EXAMPLE I An 80-square cotton cloth is immersed in an aqueous solution of 9 percent (0.05 molar part) of tris-aziridinyl phosphine oxide and 12 percent (0.13 molar part) of phosphoric triamide, then passed between rubber squeeze rollers to a dripdry state. The quantity of aqueous solution thus imparted to the cotton fabric is 70 percent based on the weight of the fabric. The fabric is dried at 105 C. and cured for 2 minutes at 160 C. After washing (to remove excess flame-retardant ingredients) and drying, the treated fabric shows a percent weight increase and a char length of 2.5 inches, determined in accordance with the AATCC Test method No. 34-1969. This test is carried out as follows:

A test sample of the fabric, 2%X10 in., is placed in the flame of a Bunsen burner for 12.0 seconds, then withdrawn and allowed to glow and smolder until it extinguishes itself. The sample then is torn under standard conditions, through the charred area and the length of the tear is taken as a measure of fire-retardance, i.e., the less the length of tear the more fireretardant is the sample. A sample fabric with relatively poor flame-retardancy will burn along its entire length and be rated BEL (burn entire length).

After full-cycle launderings at 140 F. in a home-type washing machine, the treated fabric of this exampled showed a char length of 3.5 inches, indicating that the flame-retardant composition is sufficiently attached to the fabric that it does not wash out on laundering.

EXAMPLE ll An -square cotton fabric is immersed in an aqueous solution of 7 percent (0.04 molar part) of tris-aziridinyl phosphine oxide and 12 percent (0.13 molar part) of phosphoric triamide, then passed through rubber squeeze rollers to a dripdry state. The increase in weight of the cotton fabric is 70 percent. The fabric is then dried at C. and cured for 2 minutes at C. After washing (to remove excess flame-retardant ingredients) and drying, the treated fabric shows a 10 percent weight increase and a char length of 2.5 inches. measured in accordance with the above AATCC test.

EXAMPLE Ill Char length After 5 25 Percent appliwashwash- Type of fabric add-on cation ings ings Broadcloth (cotton) 13. 3 4% 8 5 Poplin (cotton) 11. 8 4% 6 4 Corduroy (cotton). 13. 5 4 4% 4% Sateen (cotton) 12.8 4 4 6% Worsted/cotton 11. 8 6% 6% BEL l Flannel (cotton) 13. 3 4 4 6 4% Burned entire length.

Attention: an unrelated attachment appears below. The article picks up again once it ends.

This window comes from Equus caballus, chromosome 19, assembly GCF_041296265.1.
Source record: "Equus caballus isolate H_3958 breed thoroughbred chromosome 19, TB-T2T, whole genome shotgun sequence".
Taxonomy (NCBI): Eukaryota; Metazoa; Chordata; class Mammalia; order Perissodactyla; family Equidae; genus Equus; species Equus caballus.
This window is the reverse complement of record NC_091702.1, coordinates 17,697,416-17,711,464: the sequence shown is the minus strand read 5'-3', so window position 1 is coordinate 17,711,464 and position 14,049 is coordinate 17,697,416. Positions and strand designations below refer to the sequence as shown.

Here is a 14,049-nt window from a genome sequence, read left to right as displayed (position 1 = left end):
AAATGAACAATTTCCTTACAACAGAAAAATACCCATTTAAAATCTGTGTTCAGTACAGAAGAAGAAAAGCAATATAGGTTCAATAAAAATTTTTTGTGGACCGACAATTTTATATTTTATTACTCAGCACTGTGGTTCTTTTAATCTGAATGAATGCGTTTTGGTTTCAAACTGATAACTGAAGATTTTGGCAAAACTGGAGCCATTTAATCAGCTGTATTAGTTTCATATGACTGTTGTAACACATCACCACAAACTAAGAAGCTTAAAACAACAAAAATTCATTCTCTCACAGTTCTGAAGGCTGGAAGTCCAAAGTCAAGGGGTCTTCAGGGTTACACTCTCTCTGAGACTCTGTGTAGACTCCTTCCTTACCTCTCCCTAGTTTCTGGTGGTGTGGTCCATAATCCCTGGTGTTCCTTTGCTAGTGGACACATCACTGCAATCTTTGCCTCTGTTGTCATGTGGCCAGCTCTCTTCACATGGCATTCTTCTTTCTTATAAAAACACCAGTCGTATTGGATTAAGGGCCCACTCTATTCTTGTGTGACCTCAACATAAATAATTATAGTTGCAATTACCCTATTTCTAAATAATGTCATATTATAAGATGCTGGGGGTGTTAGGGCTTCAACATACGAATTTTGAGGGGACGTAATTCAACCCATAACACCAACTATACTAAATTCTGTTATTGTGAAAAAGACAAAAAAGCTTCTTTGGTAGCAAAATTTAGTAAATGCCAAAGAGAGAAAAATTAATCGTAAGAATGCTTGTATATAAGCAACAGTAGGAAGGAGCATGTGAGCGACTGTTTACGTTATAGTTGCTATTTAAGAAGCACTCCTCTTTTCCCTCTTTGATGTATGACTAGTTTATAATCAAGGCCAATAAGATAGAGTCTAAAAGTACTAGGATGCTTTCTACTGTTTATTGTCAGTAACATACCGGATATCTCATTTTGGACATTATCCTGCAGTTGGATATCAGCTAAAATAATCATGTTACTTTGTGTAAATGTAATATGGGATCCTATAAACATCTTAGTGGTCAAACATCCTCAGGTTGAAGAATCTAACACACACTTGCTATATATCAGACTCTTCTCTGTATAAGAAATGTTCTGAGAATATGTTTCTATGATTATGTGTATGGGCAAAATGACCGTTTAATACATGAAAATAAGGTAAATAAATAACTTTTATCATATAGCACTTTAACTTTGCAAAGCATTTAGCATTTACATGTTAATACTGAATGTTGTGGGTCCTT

Other properties of a fabric are of course affected by the treatment herein. Wrinkle recovery, for example, is improved. Results of AATCC Test 16-1968 showed an increase in recovery angle for each of the treated cotton fabrics in the above table. Tear strength (determined by the Elmendorf Tear Test) and tensile strength (determined by ASTM Test D3949) are diminished somewhat, but to a much lesser degree than treatment with conventional durable press finishes.

The flame-retardant compositions of this invention are effective on a variety of fabrics and especially so on cellulosic fabrics. Cotton and rayon are benefitted most by the application of these materials, and fabrics of mixed content having at least about 65 percent of a cellulosic material, e.g., cotton or viscose rayon, are also very much improved.

A notable feature of the invention herein is the effectiveness of treatment at low add-on concentration. At a level of 10-12 percent add-on the flame-retardant compositions of this invention are superior to those of the prior art at much higher levels of add-on. A typical prior art flame-retardant composition, for example, when used at 27 percent add-on showed a char length of 2% inches, but after five launderings it was rated BEL.

While the invention has been described in connection with specific embodiments thereof, it will be understood that it is capable of further modifications and this application is intended to cover any variations, uses, or adaptations of the invention, following, in general, the principles of the invention and including such departures from the present disclosure as come within known or customary practice in the art to which the invention pertains and as may be applied to the essential features hereinbefore set forth and as fall within the scope of the invention and the limits of the appended claims.